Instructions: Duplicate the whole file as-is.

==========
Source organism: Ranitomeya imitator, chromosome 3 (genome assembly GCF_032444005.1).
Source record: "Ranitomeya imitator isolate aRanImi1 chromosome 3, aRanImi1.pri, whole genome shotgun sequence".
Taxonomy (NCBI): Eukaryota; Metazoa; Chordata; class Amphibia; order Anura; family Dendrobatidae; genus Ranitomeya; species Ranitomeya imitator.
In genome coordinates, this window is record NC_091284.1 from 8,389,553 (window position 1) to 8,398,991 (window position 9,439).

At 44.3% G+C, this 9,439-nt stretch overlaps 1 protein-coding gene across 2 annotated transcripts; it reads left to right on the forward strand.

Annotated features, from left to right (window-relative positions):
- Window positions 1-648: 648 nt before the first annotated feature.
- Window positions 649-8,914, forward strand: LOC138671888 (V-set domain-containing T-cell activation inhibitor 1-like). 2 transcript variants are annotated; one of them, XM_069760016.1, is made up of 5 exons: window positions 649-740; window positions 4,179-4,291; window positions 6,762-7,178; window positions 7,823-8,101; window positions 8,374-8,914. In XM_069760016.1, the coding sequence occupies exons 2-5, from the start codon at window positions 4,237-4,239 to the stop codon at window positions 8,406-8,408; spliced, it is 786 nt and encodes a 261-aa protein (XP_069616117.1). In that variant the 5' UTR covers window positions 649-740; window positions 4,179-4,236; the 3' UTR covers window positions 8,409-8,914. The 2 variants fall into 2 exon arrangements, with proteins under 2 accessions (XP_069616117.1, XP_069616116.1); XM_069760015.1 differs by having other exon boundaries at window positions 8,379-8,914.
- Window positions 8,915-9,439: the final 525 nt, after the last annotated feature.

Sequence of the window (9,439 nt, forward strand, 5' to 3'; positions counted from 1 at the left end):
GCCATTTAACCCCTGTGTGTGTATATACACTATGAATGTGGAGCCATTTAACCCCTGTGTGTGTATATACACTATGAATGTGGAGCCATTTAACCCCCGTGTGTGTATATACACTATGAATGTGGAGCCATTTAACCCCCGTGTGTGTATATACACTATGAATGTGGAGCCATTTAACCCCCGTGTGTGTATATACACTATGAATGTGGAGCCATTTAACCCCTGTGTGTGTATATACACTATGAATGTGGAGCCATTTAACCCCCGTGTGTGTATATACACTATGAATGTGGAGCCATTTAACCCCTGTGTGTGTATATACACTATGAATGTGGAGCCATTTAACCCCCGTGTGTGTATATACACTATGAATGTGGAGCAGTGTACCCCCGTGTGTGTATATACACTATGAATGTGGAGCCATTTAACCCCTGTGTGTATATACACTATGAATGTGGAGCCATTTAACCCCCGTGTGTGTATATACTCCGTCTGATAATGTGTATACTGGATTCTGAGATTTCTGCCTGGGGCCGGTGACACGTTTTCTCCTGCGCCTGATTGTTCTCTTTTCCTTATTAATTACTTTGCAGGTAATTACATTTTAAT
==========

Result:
Source organism: Ranitomeya imitator, chromosome 3 (genome assembly GCF_032444005.1).
Source record: "Ranitomeya imitator isolate aRanImi1 chromosome 3, aRanImi1.pri, whole genome shotgun sequence".
Taxonomy (NCBI): Eukaryota; Metazoa; Chordata; class Amphibia; order Anura; family Dendrobatidae; genus Ranitomeya; species Ranitomeya imitator.
In genome coordinates, this window is record NC_091284.1 from 8,389,553 (window position 1) to 8,398,991 (window position 9,439).

At 44.3% G+C, this 9,439-nt stretch overlaps 1 protein-coding gene across 2 annotated transcripts; it reads left to right on the forward strand.

Annotated features, from left to right (window-relative positions):
- Window positions 1-648: 648 nt before the first annotated feature.
- Window positions 649-8,914, forward strand: LOC138671888 (V-set domain-containing T-cell activation inhibitor 1-like). 2 transcript variants are annotated; one of them, XM_069760016.1, is made up of 5 exons: window positions 649-740; window positions 4,179-4,291; window positions 6,762-7,178; window positions 7,823-8,101; window positions 8,374-8,914. In XM_069760016.1, the coding sequence occupies exons 2-5, from the start codon at window positions 4,237-4,239 to the stop codon at window positions 8,406-8,408; spliced, it is 786 nt and encodes a 261-aa protein (XP_069616117.1). In that variant the 5' UTR covers window positions 649-740; window positions 4,179-4,236; the 3' UTR covers window positions 8,409-8,914. The 2 variants fall into 2 exon arrangements, with proteins under 2 accessions (XP_069616117.1, XP_069616116.1); XM_069760015.1 differs by having other exon boundaries at window positions 8,379-8,914.
- Window positions 8,915-9,439: the final 525 nt, after the last annotated feature.

Sequence of the window (9,439 nt, forward strand, 5' to 3'; positions counted from 1 at the left end):
GCCATTTAACCCCTGTGTGTGTATATACACTATGAATGTGGAGCCATTTAACCCCTGTGTGTGTATATACACTATGAATGTGGAGCCATTTAACCCCCGTGTGTGTATATACACTATGAATGTGGAGCCATTTAACCCCCGTGTGTGTATATACACTATGAATGTGGAGCCATTTAACCCCCGTGTGTGTATATACACTATGAATGTGGAGCCATTTAACCCCTGTGTGTGTATATACACTATGAATGTGGAGCCATTTAACCCCCGTGTGTGTATATACACTATGAATGTGGAGCCATTTAACCCCTGTGTGTGTATATACACTATGAATGTGGAGCCATTTAACCCCCGTGTGTGTATATACACTATGAATGTGGAGCAGTGTACCCCCGTGTGTGTATATACACTATGAATGTGGAGCCATTTAACCCCTGTGTGTATATACACTATGAATGTGGAGCCATTTAACCCCCGTGTGTGTATATACTCCGTCTGATAATGTGTATACTGGATTCTGAGATTTCTGCCTGGGGCCGGTGACACGTTTTCTCCTGCGCCTGATTGTTCTCTTTTCCTTATTAATTACTTTGCAGGTAATTACATTTTAAT